For transportation over roadways, any load over 8.5 ft. wide, 14.5 ft. high, and 48-53 ft. in length qualifies as an oversized load. However, when it comes to shipping loads overseas, any cargo that won’t fit into a 40 ft. or 45 ft. container is considered oversized.

There aren’t any parameters for weight, but there are limits on the amount of weight a specific piece of equipment can carry and countries can stipulate their own weight limits. Heavy haul companies are experienced and knowledgeable about the wide variety of regulations involved in oversized load shipping requirements. Shipping oversized loads overseas requires extensive knowledge and creative solutions. It also requires a multitude of permits and documentation.

In some instances, loads that are too large for a container can be broken down and dismantled for shipping in separate containers. If disassembly isn’t an option, there are flat racks, roll on roll off (RO/RO), lift on lift off (LO/LO, and breakbulk methods. Clients need to keep in mind that weight vs. measurements will affect the charges incurred.

Flat Racks – These are used for cargo that won’t fit into a standard sized container due to size or weight. Flat racks have no side walls, allowing part of the item being shipped to stick out the sides.

RO/RO – This method involves driving the cargo on the ship instead of being lifted aboard the vessel via crane. The equipment or machinery is then secured to the deck.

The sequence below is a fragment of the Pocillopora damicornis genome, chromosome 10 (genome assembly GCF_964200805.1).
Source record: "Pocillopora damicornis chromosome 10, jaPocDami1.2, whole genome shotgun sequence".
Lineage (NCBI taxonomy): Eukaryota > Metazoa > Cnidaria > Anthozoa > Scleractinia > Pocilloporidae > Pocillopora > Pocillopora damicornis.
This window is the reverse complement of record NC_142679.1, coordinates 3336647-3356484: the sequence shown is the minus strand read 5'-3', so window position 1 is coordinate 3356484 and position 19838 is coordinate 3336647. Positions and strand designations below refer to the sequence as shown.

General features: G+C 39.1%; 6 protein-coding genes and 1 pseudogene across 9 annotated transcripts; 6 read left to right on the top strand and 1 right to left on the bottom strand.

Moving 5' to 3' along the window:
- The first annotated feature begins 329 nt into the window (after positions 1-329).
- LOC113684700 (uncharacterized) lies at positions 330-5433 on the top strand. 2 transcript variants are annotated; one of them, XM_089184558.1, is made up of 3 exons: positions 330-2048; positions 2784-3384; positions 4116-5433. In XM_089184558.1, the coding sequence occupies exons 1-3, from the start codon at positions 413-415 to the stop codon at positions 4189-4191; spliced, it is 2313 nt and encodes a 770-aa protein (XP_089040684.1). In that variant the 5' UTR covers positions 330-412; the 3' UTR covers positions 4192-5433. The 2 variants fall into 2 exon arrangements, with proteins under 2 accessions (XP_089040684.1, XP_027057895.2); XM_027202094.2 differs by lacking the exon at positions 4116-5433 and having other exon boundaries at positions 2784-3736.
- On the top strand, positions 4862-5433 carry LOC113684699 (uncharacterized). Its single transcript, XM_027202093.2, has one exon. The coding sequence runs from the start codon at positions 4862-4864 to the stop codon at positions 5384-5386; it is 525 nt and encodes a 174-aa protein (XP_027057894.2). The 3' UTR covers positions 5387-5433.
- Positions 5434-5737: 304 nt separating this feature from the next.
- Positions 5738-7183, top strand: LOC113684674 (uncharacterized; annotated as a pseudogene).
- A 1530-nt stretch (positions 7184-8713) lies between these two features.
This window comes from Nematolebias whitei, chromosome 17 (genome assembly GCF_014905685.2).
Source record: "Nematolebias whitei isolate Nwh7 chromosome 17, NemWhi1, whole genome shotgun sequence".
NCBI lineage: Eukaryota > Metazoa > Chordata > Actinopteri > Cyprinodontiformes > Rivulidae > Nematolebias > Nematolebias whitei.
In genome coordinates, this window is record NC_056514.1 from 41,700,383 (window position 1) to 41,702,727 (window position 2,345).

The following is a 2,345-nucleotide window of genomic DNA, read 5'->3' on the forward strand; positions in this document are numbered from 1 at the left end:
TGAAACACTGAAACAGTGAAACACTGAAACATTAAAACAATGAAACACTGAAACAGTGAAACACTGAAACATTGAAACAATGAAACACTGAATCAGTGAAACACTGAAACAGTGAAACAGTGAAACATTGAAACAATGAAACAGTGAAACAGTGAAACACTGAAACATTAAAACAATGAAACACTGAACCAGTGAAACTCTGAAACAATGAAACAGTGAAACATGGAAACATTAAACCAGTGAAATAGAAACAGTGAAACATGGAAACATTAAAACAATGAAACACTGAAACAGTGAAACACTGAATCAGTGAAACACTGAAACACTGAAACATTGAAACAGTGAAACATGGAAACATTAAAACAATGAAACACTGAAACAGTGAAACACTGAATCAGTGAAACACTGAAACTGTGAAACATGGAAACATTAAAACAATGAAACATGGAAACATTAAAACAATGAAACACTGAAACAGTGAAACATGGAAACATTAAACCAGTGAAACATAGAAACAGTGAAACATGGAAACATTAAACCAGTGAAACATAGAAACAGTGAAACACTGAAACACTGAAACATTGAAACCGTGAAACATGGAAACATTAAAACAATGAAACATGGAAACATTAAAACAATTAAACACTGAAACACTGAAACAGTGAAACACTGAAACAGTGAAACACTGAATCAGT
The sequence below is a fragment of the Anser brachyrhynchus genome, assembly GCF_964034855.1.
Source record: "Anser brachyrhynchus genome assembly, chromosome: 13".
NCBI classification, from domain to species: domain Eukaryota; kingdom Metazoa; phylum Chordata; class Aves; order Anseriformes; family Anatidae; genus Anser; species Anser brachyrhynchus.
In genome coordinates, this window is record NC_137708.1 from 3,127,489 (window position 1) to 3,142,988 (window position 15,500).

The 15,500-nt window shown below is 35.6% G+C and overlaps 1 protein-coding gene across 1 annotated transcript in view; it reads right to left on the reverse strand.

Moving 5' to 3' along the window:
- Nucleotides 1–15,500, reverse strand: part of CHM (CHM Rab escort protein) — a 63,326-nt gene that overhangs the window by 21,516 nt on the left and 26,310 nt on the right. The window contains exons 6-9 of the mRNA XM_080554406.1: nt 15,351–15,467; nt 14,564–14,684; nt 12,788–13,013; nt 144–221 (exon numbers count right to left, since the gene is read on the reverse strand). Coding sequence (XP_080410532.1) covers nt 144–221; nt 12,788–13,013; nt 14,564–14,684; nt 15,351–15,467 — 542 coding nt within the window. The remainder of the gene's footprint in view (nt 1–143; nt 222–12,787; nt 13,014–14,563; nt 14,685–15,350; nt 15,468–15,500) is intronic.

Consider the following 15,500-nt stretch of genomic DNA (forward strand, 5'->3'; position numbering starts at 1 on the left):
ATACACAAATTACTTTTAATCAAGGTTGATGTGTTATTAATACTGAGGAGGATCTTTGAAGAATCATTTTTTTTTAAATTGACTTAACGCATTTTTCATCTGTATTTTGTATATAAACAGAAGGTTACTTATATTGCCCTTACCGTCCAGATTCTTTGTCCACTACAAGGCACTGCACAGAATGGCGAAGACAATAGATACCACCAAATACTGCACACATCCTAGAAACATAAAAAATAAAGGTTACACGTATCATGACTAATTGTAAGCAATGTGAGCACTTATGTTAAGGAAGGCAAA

LO/LO – The ship’s on-board cranes are used to load and unload the cargo.

Breakbulk – A breakbulk ship is equipped with high-capacity equipment able to load and unload oversized loads. In some circumstances, barges may also be used to facilitate the loading.

No matter which method is utilized, a heavy haul company will be able to take care of all the necessary documentation and arrange for a suitable means of loading the cargo to speed it on its way.

Contact us today for Free Shipping Estimates and heavy hauling trucking information. We welcome any questions, concerns, or comments you may have.


Heavy Equipment Export | North American Heavy Haul

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Fuel Prices Affecting Transport Prices

The cost of fuel for truckers has always had an impact on the price of goods to the consumer and it can almost seem to be a never-ending cycle of cost increases. Individuals typically think of fuel prices in terms of its impact on their wallet, but those higher costs also affect the price of fuel truckers need to deliver goods across the nation.

Trucker drivers are paying even more for their fuel per gallon than ordinary consumers. There are multiple reasons that the price of fuel can begin to climb, thereby affecting the cost of transporting products, many of which people don’t understand.

Fuel Prices

Supply and Demand